Before you can begin writing an argumentative essay, you need to make sure you have a debatable topic. Think of this type of paper as you would any disagreement you've had in the past. Perhaps you and a friend debated the reasons you should or shouldn't go to a particular restaurant or why one of you should not date a particular person. You need more than one side to an issue to form an argument. To check if you have the right topic for this type of essay, consider the subject matter and write down other points of view. What do other people see? Can you identify two sides to the argument? If so, you have met the main criteria for your essay.
The introductory paragraph needs to do more than simply introduce the topic. You need to include a strong thesis statement, typically one sentence that states your point of view on the topic and why you have this opinion. For example, if your topic relates to the lunch options available in schools, your thesis statement should inform the reader where you stand and why. You might have a thesis statement like this: “Schools should provide low-fat options and fresh vegetables for lunch to help promote good eating habits in young children which may reduce the risk of childhood obesity and accompanying diseases.” The reader knows your stand and also what you will need to prove in your essay.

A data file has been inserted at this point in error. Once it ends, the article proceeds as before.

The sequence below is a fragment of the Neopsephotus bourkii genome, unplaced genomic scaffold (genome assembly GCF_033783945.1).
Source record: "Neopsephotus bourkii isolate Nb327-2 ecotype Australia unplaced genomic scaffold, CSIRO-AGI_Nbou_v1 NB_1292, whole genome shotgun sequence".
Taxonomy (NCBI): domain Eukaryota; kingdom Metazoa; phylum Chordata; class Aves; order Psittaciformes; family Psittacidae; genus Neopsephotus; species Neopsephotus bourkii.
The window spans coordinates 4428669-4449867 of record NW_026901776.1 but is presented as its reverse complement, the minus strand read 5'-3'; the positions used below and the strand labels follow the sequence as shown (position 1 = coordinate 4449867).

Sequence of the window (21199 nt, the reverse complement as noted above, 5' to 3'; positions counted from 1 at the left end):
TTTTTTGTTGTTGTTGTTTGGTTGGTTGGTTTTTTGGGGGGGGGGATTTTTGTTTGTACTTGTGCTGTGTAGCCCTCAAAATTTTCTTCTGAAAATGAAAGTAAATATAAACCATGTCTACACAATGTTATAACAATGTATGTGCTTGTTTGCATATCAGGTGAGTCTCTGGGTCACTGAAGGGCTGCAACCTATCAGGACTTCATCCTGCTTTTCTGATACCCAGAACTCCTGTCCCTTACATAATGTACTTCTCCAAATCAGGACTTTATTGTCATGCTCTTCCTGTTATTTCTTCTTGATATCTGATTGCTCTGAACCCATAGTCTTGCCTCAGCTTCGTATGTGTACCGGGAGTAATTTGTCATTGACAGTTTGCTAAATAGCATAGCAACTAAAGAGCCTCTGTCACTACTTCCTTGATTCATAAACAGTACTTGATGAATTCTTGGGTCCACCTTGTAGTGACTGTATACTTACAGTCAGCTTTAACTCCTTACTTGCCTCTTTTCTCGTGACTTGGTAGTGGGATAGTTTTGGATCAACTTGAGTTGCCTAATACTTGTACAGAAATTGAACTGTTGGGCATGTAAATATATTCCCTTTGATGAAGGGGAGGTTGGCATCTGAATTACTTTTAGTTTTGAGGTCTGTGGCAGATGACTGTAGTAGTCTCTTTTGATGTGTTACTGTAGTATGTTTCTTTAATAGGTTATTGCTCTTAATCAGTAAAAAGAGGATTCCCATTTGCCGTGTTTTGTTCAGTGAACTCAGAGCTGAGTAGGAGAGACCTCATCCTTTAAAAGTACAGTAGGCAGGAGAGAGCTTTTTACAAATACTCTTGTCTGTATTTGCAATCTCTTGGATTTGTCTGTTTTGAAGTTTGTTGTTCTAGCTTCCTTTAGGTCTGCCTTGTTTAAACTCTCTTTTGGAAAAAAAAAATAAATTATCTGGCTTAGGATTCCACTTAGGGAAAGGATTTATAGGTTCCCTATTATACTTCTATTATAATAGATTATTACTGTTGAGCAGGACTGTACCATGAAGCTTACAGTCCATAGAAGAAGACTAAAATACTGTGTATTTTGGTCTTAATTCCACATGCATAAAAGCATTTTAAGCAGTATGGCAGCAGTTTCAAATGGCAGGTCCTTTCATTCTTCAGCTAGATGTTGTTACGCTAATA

Your research makes up a solid foundation for an argumentative essay. Giving your reader data and other well-researched facts will help her understand your position and should draw her toward your perspective on the issue. Make sure you use credible resources when you research since this will strengthen your argument. For example, do not use research from a biased source or from an online website that shares only user-generated information. Use research from experts in the field. You can find this information in journals, books and scholarly websites.
When writing a persuasive essay you should acknowledge valid points made from the opposing view on the issue. This does more than show you recognize the validity of that particular point. In addition to giving the reader a better understanding of the issue, sharing a good point strengthens your own argument by showing you do not have bias, building the trust between you and your reader.